New strategy, tax for transportation supported by former adversaries in 2012 TSPLOST referendum

By Tom Baxter

A coalition of groups from both sides of the 2012 battle over the regional transportation referendum has agreed on a set of points, which they say could break the current logjam over transportation planning.

The former opponents said they all could back a transportation strategy that allows flexibility in letting counties and municipalities to band together, under the mantra of “one project at a time,” to identify needed transportation projects and local SPLOSTs to fund them.

Supporting the new approach at a Tuesday press conference were Michael Sullivan and Seth Millican of the Georgia Transportation Alliance, which supported the 2012 TSPLOST; Debbie Dooley of the Atlanta TEA Party, and Neill Herring and Colleen Kiernan of the Sierra Club, two organizations that had opposed the measure.

TSPLOST rejection hasn't dampened demand for GDOT road repair funds

Metro Atlanta has not forfeited many state funds to maintain local roads, despite the higher local match that results from voter rejection of the transportation sales tax in 2012, according to an analysis of figures in a new state report.

The figures seem to alleviate concerns that routine road maintenance could suffer because of penalties built into the state law that allowed for the transportation sales tax referendum. GDOT expects to release the new report shortly.

The 10-county region has drawn down $30.3 million from the Georgia Department of Transportation. Eight local governments did not meet the filing deadline and tentatively have left a total of $430,203 in GDOT coffers – money that probably will be distributed elsewhere on a needs basis.

Transportation Camp attracts usual suspects to explore transit advances

Technology is disrupting nearly every aspect of the transportation industry — whether its state-of-the-art robotics revamping the automobile assembly line to a computerized conductor system navigating the railroad tracks or a mobile application providing real-time train and bus locations.

Nearly 250 technologists, planning students, professional experts and other transportation enthusiasts gathered at Georgia Tech for TransportationCamp South, an “unconference” organized by New York City-based Open Plans — a transportation technology and planning startup. Previous launch cities include San Francisco, New York City, Montreal and Washington, DC.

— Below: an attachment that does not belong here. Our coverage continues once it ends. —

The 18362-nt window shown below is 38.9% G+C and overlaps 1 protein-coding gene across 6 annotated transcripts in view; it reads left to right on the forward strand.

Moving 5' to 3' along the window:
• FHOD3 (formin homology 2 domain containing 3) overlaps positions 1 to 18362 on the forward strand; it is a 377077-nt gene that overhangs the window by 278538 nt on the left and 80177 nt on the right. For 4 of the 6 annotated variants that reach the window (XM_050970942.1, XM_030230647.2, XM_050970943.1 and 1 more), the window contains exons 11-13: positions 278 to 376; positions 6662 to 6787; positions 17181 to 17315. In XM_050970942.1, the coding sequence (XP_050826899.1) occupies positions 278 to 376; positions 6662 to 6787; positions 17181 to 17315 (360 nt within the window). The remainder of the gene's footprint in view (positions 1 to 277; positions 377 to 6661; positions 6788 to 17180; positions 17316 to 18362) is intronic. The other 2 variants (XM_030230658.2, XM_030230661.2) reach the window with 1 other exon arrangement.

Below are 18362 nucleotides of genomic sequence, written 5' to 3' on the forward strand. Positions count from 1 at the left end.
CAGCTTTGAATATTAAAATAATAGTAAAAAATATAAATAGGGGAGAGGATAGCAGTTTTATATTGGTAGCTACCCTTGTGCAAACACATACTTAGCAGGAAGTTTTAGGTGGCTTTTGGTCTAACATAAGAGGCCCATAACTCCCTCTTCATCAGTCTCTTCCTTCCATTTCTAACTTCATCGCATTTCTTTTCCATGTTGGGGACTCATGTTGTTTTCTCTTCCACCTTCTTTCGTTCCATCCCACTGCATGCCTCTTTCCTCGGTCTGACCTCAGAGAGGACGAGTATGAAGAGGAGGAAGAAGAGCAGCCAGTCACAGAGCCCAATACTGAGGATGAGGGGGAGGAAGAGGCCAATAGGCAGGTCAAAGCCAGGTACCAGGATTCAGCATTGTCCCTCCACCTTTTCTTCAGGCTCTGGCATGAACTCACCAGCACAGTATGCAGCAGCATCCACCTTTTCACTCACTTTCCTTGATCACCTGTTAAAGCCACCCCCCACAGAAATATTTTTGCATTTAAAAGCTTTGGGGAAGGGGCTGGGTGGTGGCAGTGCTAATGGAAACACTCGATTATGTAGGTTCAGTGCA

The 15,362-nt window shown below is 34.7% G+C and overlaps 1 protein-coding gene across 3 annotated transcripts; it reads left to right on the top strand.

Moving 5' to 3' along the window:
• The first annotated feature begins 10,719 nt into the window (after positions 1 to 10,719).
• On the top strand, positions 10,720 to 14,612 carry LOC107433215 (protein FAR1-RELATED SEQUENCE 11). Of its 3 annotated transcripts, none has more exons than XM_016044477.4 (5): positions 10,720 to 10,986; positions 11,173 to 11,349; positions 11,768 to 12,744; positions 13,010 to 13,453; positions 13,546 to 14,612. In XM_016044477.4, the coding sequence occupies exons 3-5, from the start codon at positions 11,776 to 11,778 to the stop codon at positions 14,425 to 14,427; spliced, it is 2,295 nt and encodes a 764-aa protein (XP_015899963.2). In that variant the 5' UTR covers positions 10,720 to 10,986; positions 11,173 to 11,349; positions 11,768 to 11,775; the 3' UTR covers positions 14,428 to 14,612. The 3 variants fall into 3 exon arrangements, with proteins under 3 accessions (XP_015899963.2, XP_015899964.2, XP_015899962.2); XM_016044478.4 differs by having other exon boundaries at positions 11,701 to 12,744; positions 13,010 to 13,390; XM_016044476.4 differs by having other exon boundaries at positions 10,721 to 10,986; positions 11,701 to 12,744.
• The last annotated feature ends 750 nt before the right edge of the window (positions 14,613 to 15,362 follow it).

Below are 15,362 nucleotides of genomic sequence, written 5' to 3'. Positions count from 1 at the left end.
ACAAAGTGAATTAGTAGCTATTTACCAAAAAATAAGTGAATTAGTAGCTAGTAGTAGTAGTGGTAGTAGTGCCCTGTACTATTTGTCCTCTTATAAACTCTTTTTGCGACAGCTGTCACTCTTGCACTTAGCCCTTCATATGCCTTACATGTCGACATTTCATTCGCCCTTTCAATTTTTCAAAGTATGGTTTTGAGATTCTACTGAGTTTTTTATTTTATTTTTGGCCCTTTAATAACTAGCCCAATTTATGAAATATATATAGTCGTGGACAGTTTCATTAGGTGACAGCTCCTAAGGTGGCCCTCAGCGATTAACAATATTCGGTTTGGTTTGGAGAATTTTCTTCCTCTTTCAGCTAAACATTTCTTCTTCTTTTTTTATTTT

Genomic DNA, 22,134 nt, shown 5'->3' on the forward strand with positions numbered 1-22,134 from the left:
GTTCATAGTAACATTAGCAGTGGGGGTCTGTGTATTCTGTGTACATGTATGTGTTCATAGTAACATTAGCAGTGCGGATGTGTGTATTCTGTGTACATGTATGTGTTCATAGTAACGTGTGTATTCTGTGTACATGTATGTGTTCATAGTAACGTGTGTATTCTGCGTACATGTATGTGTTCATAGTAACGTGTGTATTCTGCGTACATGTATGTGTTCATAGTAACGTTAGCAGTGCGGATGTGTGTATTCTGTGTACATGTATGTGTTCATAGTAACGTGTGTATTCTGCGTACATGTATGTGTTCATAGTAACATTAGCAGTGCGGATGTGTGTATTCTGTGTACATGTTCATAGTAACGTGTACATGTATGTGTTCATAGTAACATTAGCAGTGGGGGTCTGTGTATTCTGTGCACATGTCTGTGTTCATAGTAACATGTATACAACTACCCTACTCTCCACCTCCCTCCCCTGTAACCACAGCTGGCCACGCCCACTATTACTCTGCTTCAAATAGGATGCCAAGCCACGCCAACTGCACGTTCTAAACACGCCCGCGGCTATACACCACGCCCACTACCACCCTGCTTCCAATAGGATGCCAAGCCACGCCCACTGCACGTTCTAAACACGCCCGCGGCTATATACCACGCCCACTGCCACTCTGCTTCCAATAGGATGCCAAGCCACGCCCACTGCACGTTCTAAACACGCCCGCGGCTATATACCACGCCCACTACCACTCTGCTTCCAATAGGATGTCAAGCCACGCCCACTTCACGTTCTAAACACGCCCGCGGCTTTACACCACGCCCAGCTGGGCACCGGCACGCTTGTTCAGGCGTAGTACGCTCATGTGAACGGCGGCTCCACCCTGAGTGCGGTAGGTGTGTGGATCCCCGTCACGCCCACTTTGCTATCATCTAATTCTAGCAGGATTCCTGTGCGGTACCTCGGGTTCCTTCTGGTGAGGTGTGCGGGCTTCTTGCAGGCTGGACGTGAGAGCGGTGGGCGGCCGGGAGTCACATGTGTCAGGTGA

Would Jesus vote yes on the T-SPLOST?

A conversation with Rhodes Scholar Katharine K. Wilkinson, 29, provoked this question as related to her recent book, “Between God & Green: How Evangelicals are Cultivating a Middle Ground on Climate Change” (Oxford University Press).

While the issue of climate change is global, and her book focuses on national politics, Atlanta is where Wilkinson started to become aware of the vast natural resources in the Appalachian foothills and beyond.

Only much later did Wilkinson, an agnostic, begin the see the power and numbers of the people in Atlanta and beyond who call themselves evangelical Christians.

“If you understand American evangelical Christianity, representing at least a quarter of the U.S. population, as the politically and theologically complex, fractious, and ultimately mainstream phenomenon that it is, then you’ll appreciate the nuance and sensitivity with which Katharine Wilkinson navigates her subject,” said a Boston Globe reviewer. “Wilkinson tells a vitally important, even subversive, story.”

GDOT report: Transportation sales tax won't begin to fix state's freight systems

It turns out that more than $18 billion really doesn’t go as far as it used to.

That’s the amount to be raised within the next decade if voters in July approve the 1 percent sales tax for transportation in each of Georgia’s 12 special tax districts. Even that amount didn’t provide for the majority of road, transit and airport projects initially proposed.

Nor does the sum begin to make a dent in the $18 billion to $20 billion list of upgrades that must be made to the state’s freight handling systems – its highways, railroads, Savannah seaport and airports in Atlanta and Albany, according to a new report from the Georgia Department of Transportation.